Responsible Research and Innovation

“Responsible research and innovation means taking care of the future through collective stewardship of science and innovation in the present.” (“Developing a framework for Responsible InnovationStilgoe, J. et al. 2011)

 

The Responsible Research and Innovation (RRI) framework stands for a broad assessment  of the societal impact that scientific advances can cause as to ensure that they meet the expectations of society. As a concept, it is a key pillar in the strategy of the European Union to create sustainable and inclusive prosperity while addressing global societal challenges. As an ever-growing part of the European research landscape, this multi-actor context brings researchers, citizens, policy-makers, and businesses together to better align the overall research process, and its outcomes. With this also comes the inclusion of values and needs of society as well as joint contributions to tackle the urgent challenges we face. The aim of the RRI initiative is to provide a valuable incentive for all societal actors to work together and produce integrative, inclusive and sustainable solutions for the benefit of society.

To further pursue the goals of RRI, the signatories of the Rome Declaration on RRI in Europe called in 2014 to make RRI a central objective across all relevant policies and activities, by underlining that the benefits of Responsible Research and Innovation “[…] go beyond alignment with society: it ensures that research and innovation deliver on the promise of smart, inclusive and sustainable solutions to our societal challenges; it engages new perspectives, new innovators and new talent from across our diverse European society, allowing to identify solutions which would otherwise go unnoticed; […] it assesses the risks and the way these risks should be managed."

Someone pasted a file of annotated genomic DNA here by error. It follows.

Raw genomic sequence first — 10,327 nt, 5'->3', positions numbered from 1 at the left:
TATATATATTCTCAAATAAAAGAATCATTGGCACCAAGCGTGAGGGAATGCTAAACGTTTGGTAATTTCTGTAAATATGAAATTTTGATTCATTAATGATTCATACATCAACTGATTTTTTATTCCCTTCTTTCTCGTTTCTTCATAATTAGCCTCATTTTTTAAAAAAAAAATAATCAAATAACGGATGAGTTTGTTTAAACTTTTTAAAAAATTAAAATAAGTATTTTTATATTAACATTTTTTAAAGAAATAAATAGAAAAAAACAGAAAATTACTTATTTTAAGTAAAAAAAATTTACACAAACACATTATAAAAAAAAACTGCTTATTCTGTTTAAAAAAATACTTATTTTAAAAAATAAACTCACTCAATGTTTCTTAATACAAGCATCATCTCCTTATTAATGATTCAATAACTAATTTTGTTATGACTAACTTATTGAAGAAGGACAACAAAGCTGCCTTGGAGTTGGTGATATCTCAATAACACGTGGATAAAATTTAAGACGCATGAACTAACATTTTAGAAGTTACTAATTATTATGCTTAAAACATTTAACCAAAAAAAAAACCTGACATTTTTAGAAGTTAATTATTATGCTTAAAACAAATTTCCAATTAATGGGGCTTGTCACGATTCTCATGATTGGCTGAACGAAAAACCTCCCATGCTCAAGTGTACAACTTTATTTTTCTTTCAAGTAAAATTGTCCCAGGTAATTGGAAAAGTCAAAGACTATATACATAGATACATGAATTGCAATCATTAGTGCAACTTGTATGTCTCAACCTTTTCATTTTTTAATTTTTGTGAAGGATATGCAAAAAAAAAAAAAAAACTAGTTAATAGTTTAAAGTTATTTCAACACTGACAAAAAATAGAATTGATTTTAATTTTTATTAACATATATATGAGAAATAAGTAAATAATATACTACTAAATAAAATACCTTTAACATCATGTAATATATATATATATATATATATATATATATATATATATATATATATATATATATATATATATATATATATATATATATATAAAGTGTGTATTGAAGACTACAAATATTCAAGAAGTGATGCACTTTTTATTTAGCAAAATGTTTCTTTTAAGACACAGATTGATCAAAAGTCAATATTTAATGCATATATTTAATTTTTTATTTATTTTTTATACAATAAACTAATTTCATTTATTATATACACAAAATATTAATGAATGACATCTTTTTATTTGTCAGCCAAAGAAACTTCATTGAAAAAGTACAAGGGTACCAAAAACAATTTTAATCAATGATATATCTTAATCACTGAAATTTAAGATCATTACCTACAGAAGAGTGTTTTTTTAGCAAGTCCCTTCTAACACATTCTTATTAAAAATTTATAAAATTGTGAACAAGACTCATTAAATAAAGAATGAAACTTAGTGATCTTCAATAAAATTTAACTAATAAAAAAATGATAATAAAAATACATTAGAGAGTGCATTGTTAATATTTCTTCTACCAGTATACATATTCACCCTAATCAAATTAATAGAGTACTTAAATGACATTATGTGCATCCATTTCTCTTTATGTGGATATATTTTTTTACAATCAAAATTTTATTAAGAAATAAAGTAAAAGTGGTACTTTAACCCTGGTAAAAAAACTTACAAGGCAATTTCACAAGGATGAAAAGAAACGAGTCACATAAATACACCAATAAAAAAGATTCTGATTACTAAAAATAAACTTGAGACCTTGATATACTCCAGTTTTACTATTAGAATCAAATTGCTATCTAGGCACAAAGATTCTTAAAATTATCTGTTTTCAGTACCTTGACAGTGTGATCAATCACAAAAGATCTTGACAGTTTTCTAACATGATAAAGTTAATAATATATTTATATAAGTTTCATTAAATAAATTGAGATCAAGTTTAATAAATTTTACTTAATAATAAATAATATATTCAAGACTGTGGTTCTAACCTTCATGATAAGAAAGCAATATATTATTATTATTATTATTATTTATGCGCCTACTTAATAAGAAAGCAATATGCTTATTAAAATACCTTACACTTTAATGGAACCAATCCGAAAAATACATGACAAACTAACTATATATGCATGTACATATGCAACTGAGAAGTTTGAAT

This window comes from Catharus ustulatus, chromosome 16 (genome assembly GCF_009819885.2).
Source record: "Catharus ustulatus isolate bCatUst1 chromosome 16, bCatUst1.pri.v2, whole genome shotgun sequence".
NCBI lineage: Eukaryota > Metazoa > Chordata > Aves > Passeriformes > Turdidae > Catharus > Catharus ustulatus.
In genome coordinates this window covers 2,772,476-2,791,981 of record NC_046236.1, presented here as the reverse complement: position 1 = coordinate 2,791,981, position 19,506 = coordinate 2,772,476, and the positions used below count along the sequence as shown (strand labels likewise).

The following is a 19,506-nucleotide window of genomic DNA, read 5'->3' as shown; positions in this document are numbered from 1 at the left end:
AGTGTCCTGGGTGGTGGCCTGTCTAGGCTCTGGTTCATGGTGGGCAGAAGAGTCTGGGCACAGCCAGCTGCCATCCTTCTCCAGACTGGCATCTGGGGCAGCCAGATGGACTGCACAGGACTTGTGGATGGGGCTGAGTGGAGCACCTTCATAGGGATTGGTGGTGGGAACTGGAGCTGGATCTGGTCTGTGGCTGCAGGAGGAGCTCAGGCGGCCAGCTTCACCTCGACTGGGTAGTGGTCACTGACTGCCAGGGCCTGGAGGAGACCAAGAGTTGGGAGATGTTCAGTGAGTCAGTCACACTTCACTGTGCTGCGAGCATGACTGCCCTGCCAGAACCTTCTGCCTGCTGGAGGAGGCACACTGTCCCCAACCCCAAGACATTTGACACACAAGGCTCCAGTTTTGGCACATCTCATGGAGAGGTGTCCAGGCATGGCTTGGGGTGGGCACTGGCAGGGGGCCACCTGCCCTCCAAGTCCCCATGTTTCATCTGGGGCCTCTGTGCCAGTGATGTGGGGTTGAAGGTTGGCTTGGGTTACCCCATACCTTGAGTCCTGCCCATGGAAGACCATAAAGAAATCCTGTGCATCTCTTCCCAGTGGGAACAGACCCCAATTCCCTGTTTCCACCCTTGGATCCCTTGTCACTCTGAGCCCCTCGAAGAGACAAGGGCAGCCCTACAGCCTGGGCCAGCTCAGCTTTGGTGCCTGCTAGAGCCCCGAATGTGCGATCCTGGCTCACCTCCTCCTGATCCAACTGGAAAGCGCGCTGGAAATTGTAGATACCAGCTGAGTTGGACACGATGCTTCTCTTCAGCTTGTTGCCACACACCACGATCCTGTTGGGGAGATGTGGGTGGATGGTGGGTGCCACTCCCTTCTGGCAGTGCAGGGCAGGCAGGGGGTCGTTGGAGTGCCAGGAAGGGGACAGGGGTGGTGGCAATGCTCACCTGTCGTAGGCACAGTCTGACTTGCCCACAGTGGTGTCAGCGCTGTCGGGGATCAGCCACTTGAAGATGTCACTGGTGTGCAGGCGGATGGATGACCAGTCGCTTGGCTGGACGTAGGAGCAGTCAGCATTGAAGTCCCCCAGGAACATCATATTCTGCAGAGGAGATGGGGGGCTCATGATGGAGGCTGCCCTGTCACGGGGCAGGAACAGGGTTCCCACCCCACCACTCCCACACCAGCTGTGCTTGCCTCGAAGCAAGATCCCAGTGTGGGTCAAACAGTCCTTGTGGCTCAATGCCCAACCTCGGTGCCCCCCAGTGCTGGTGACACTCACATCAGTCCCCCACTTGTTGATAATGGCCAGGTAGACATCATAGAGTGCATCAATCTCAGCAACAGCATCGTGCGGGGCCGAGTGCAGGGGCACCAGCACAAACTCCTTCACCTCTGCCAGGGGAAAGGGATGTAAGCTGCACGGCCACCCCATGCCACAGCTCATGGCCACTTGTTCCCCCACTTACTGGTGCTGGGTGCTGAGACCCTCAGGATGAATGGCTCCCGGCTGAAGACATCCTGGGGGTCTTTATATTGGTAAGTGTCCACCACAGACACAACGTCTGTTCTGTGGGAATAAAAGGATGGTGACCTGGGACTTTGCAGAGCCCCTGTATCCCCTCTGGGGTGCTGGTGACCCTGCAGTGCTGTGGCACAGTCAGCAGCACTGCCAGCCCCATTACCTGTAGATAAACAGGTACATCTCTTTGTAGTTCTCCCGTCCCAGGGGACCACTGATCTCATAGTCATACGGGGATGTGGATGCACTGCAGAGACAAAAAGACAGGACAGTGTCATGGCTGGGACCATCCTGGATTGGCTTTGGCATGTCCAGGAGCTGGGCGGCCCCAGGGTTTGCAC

Today, RRI is firmly established in the European Research landscape, covering all disciplines and interconnecting all scientific domains. In fact, publicly funded research tackles societal challenges posed by pressing issues such as climate change or the loss of biodiversity. Under the Horizon 2020 programme of the European Union, RRI is a cross-cutting theme and a budget of € 462 million is devoted to the Science with and for Society Programme, whose topics directly relate to the five dimensions of RRI that are generally said to foster inclusive and sustainable research:

▶ Open science

▶ Science education

▶ Public engagement

▶ Gender

▶ Ethics

CETAF and RRI

 

Cover of CETAF RRI Framework

 

Natural science institutions are already engaged in these domains as the five RRI principles naturally underpin their numerous and varied activities, from exhibitions and educational programmes, to collection curation and scientific research. In the light of such an exemplary status, the community of CETAF is positioned at the forefront of RRI implementation across all its member institutions via the scientists involved in collections-based research and the policies and best practices endorsed at the institutional level.

To establish a common understanding and provide guidance on implementing and deepening its engagement in the RRI concept, CETAF has defined a set of five basic principles that lead to action under each of the five RRI domains in their “CETAF Framework for Responsible Research and innovation – 5 principles to guide 5 domains”. Those values are inherent in the everyday activities of our research-performing organisations and anchor their pursuit of excellent science whilst upholding high standards for conducting responsible research.